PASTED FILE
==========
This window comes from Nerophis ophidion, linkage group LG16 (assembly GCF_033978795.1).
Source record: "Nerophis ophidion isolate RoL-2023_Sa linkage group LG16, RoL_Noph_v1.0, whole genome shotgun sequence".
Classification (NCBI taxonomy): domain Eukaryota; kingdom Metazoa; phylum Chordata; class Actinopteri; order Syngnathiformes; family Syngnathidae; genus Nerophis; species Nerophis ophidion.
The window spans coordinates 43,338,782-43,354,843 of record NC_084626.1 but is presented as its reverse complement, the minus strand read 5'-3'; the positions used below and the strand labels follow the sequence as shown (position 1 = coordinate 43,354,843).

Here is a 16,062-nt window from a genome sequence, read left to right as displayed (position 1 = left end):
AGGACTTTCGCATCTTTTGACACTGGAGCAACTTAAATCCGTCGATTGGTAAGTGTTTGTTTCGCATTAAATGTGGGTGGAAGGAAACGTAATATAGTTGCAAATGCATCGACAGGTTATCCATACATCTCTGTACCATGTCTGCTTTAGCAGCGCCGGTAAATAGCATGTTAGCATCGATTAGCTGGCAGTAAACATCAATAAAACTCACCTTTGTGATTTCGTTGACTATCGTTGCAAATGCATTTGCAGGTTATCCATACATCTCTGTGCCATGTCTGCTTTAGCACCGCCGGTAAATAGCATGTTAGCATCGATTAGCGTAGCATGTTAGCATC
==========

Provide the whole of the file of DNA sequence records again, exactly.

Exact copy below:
This window comes from Nerophis ophidion, linkage group LG16 (assembly GCF_033978795.1).
Source record: "Nerophis ophidion isolate RoL-2023_Sa linkage group LG16, RoL_Noph_v1.0, whole genome shotgun sequence".
Classification (NCBI taxonomy): domain Eukaryota; kingdom Metazoa; phylum Chordata; class Actinopteri; order Syngnathiformes; family Syngnathidae; genus Nerophis; species Nerophis ophidion.
The window spans coordinates 43,338,782-43,354,843 of record NC_084626.1 but is presented as its reverse complement, the minus strand read 5'-3'; the positions used below and the strand labels follow the sequence as shown (position 1 = coordinate 43,354,843).

Here is a 16,062-nt window from a genome sequence, read left to right as displayed (position 1 = left end):
AGGACTTTCGCATCTTTTGACACTGGAGCAACTTAAATCCGTCGATTGGTAAGTGTTTGTTTCGCATTAAATGTGGGTGGAAGGAAACGTAATATAGTTGCAAATGCATCGACAGGTTATCCATACATCTCTGTACCATGTCTGCTTTAGCAGCGCCGGTAAATAGCATGTTAGCATCGATTAGCTGGCAGTAAACATCAATAAAACTCACCTTTGTGATTTCGTTGACTATCGTTGCAAATGCATTTGCAGGTTATCCATACATCTCTGTGCCATGTCTGCTTTAGCACCGCCGGTAAATAGCATGTTAGCATCGATTAGCGTAGCATGTTAGCATC